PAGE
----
Interestingly, Joshua Tree National Park was going to be called Desert Plants National Park. While maybe not as “fun” of a name, we learned during our time here that the latter would have been a very fitting name for the number of interesting desert plants we did find here. But it was the widely publicized and popular U2 album “Joshua Tree” that help decide the park’s name.
Travel Stage: After Sedona, before San Diego area
Date Range: February 24 – March 1, 2017
Summary: We boondock just outside of the south entrance to Joshua Tree National Park. From here we explore the park and learn to appreciate these unassuming desert ecosystems.
Don’t get me wrong, there are lots of Joshua Trees here! They are located more toward the northern half of the park, and there are wide expanses of them. BUT there are so many interesting plants here than just the Joshua Tree – about 750 of them! Here are a few of our favorites:
The cholla cactus (choy-yah) has a few nicknames: jumping cactus or teddy bear. This is because of its nature of dropping little arms off of its main trunk that are so prickly that they stick to everything – a shoe, a tire, an animal – and travel with it for a good while before finding a new home to grow from.
These cactuses do not “reproduce,” they clone themselves. In fact, even though they do bloom flowers in the spring, they are mostly sterile.
The Cholla Garden is an awesome place because of the sheer numbers of cholla cacti. But be careful where you step and brush up! Also beware of the bees in the summertime – we were told by the ranger that the bees are attracted to the AC water drips under cars that are left on to stay cool in the parking lot. So you might pull into a spot inhabited by bees that are angry for the disturbance of your car over their watering hole.
This plant is FASCINATING. While it may appear boring and plain on first glance, just wait.
This plant is also known as “the governor” plant because it actually creates an herbicide that it releases around its base to kill off other plants in competition for water. When it rains, the plant opens its leaves and releases a creosote-like smell. This helps the plant absorb more of the moisture. It clones itself by growing roots out in multiple directions, which then emerge from the ground as new plants, creating a web of creosote bushes throughout the valley floor.
They have found that entire regions of creosote bushes are in fact the very same plant! Not only are they huge, but they are old – one date estimation (because it is very difficult to find the “original” plant to date) places a valley of the same creosote bush at over 12,000 years old! That is the oldest living plant discovered and documented!
This valley could be full of the same creosote bush
We first became acquainted with the Ocotillo in Arizona. This tall, spiky, spindly plant grows tall. When it blooms, brilliant orange pops from its tips and we’d often see hummingbirds feeding on them. Green leaves also cover the stalks that branch out in crazy directions and conceal the dangerous thorns. I swear everything in the desert is armed and dangerous….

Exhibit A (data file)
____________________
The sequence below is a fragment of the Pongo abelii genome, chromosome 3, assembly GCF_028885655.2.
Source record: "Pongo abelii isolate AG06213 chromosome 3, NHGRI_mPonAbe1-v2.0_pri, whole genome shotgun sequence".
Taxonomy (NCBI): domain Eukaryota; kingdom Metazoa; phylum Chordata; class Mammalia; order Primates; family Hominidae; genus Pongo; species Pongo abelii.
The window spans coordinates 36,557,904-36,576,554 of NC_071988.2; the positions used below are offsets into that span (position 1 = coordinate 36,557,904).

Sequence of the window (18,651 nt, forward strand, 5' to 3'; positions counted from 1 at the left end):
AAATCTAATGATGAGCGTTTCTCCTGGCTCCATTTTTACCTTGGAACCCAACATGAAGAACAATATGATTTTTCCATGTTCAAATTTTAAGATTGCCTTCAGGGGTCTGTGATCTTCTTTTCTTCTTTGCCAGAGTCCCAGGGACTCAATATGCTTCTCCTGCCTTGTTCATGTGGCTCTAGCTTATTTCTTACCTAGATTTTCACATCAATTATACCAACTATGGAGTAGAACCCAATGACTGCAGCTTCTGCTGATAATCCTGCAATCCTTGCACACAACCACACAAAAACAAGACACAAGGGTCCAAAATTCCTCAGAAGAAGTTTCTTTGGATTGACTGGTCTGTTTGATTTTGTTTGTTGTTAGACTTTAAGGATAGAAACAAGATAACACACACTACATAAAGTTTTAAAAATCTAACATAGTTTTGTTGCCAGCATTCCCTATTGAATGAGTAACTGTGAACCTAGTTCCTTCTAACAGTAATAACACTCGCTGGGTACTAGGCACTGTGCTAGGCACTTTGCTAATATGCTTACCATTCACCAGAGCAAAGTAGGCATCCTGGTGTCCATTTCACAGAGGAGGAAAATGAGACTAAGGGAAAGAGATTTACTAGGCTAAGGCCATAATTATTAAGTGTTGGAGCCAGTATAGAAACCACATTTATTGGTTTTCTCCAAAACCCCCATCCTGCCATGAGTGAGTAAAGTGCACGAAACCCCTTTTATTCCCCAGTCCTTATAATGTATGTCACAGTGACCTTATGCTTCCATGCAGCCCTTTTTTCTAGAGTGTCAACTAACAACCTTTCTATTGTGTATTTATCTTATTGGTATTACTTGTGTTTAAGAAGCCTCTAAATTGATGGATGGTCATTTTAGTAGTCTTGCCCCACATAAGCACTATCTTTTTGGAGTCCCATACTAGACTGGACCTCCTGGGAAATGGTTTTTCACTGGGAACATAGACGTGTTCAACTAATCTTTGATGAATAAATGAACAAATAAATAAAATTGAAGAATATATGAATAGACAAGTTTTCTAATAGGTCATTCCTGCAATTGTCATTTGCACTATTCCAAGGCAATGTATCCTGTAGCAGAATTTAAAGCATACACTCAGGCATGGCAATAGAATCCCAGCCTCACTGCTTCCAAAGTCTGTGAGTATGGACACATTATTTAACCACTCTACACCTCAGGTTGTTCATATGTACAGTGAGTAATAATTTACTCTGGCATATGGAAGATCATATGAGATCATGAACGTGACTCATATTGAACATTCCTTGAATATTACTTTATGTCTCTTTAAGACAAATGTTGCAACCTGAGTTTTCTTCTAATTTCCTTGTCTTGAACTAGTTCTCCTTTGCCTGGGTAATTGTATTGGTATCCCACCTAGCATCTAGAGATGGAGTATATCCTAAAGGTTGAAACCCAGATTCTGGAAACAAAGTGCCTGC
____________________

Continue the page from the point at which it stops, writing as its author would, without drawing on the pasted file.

Then of course there is the Joshua Tree. This unique tree has an almost tropical appearrance, with pointed green leaves that burst out in every direction, then seem to lay flat in brown down the truck.
They can have many arms that reach out in crazy directions. A group of Mormon settlers named the tree after a biblical story where Joshua reaches his arms up to the sky in prayer.
Two Deserts Converge
One of the reasons there is so much plant diversity in this park is because it includes two completely separate deserts. The higher and cooler Mojave Desert is the special habitat of Yucca brevifolia, the Joshua tree for which the park is named. Below 3,000 feet, the Colorado Desert encompasses the eastern part of the park and features habitats of Creosote bush scrub, Ocotillo, and mixed scrub including Cholla cactus.
Another thing Joshua Tree is known for is its rocks! It is a rock climbing mecca and we saw hundreds of climbers all over the park. The formations used to be a solid hill of rock, but over time water has eroded away edges, leaving gaps between sections of rock that eventually lean together and form interesting stacks of rocks.
The rock is rough and you need to be careful of scraping yourself or falling on the rock, as it will take some skin with it.
Exploring Joshua Tree National Park
We went on several hikes while in Joshua Tree National Park and saw so much plant life and cool rock formations. It was a long drive from the south end of the park to the North end, and we definitely didn’t see everything we wanted to.
Boondocking at Joshua Tree National Park – South Entrance
High clearance recommended and lots of soft sand – we have friends who got stuck here once!
Enjoy Joshua Tree National Park!
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